The economy’s downward lurch puts the ECB in an awkward spot. It raised its main interest rate to 4.25% on July 3rd to show that it was serious about controlling inflation, which is well above its target ceiling of 2%. The rate-setters’ fear was that inflation would persist if firms and households used today’s rate as a benchmark for future wages and prices. They are right to worry. In Italy and Spain, wage growth is picking up even as unemployment rises, because of contract clauses allowing workers to be compensated for higher-than-expected inflation.

The good news is that the drop in oil prices may mean that euro-area inflation has peaked. But it will start to fall back only towards the end of the year. The ECB will be reluctant to cut interest rates until it is sure that the inflation danger has passed. By then, the euro-area economy may already be in recession. Mr Mayer reckons that the ECB will attempt to revive it by cutting interest rates to 3.25% next year. But until then, it is hard to see what else might lift growth. Many Europeans will feel that they deserved better.

Wednesday, August 13, 2008

A Bridge between Virtual Worlds

Monday, August 11, 2008

A Bridge between Virtual Worlds

Second Life's new program links virtual environments.

By Brian White

The first steps to developing virtual-world interoperability are now being tested between Second Life and other independent virtual worlds, thanks to the launch of Linden Lab's Open Grid Beta, a program designed for developers to test new functionality. The beta program will allow users to move between a Second Life test grid--a set of servers simulating a virtual world--and other non-Linden Lab grids running the OpenSim software. OpenSim is an independent open-source project to create a virtual-world server.

The discussion of linking together today's virtual worlds is not new, but this is the first running code that demonstrates previously hypothetical approaches--another tangible sign that Linden Lab is serious about interoperability. "We are still early in the game. The point of the beta is to give the rest of the development community the chance to try the protocols themselves," says Joe Miller, Linden Lab's vice president of platform and development. More than 200 users have signed up for the beta program, and currently 15 worlds have been connected.

In order to test virtual-world interoperability, a person needs at least two virtual worlds. For Linden Lab, theOpenSim project was a natural choice. It began in January 2007 at the nexus of two open-source projects--one to reverse-engineer the Second Life server APIs, and the other Linden Lab's open-source viewer initiative. The goal of the OpenSim project is to build a virtual-world server that supports the Linden Lab viewer or a derivative.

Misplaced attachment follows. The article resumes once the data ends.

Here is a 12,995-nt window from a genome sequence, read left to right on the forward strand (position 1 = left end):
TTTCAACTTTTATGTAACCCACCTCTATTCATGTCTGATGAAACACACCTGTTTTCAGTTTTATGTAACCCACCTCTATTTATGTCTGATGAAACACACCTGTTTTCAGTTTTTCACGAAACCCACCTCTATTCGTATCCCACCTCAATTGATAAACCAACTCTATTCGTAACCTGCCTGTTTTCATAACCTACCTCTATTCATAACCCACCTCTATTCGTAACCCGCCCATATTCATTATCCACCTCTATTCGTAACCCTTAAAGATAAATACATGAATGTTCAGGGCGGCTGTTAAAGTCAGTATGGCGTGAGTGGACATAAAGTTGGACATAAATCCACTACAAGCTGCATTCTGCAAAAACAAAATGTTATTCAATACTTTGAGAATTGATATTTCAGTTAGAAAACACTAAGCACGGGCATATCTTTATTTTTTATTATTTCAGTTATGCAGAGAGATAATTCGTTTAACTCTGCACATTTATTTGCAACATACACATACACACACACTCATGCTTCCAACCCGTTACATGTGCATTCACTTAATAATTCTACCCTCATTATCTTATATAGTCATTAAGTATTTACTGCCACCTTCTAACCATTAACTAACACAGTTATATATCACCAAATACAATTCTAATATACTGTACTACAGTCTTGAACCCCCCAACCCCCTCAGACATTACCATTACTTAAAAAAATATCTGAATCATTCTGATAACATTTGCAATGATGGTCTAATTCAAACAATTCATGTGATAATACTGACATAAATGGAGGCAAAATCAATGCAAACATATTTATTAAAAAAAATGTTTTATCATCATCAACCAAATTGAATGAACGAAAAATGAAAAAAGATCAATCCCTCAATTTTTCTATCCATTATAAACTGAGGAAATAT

Today, there is a flourishing OpenSim community with 26 registered grids hosting approximately 2,300 regions. While this is certainly a small number compared with the 28,070 regions that make up the Second Life main grid, it still represents a significant number of independent virtual worlds. The open-source nature of the project, combined with the number of participants and the shared support of a common viewer, make OpenSim-based worlds ideal for interoperability tests.

Interoperability is the future of the Web, says Terry Ford, the owner and operator of an OpenSim-based world called 3rd Rock Grid. Ford is also participating in the program. "It may be [in] OpenSim's future, or maybe another package will spring up, but just as links from a Web page take you to another site, people will come to expect the ability to navigate between virtual worlds," he says.

Ford is Butch Arnold in Second Life, Butch Arnold in 3rd Rock Grid, and Butch Arnold in theOpenLife grid, and that's kind of the point. No one wants to have as many avatars as they do website accounts, but there is a fundamental difference between accounts, which hold data like a shopping cart, and avatars, which contain data regarding a person's virtual-world appearance. IBM's David Levine, who has been closely collaborating with Linden Lab on the interoperability protocols, says, "You don't care if your shopping-cart contents in your Amazon account [are] the same as other shopping carts. However, if you were moving region to region and had very different assets in each, that would be a problem."

Yet many efforts to let users share their avatars on the Web have not been successful. Levine says that the Open Grid Protocol has a chance because it is less ambitious. "We are not trying to do it across the entire Web. The focus is on the Linden main grid and a set of broadly similar grids."

To use the beta program, a participant starts an application called a viewer, the best example being the Second Life client. The viewer renders the virtual world and provides the controls for the avatar. Just like using a Web browser to log in to a website, the viewer is where a log-in request is initiated.

The log-in request is sent to the agent service, which stores things like the avatar's profile, password, and current location. As part of the beta, Linden Lab has implemented a proprietary version of the agent service running on a test grid. The avatar service now contacts the region service for the right placement of the avatar in the virtual world.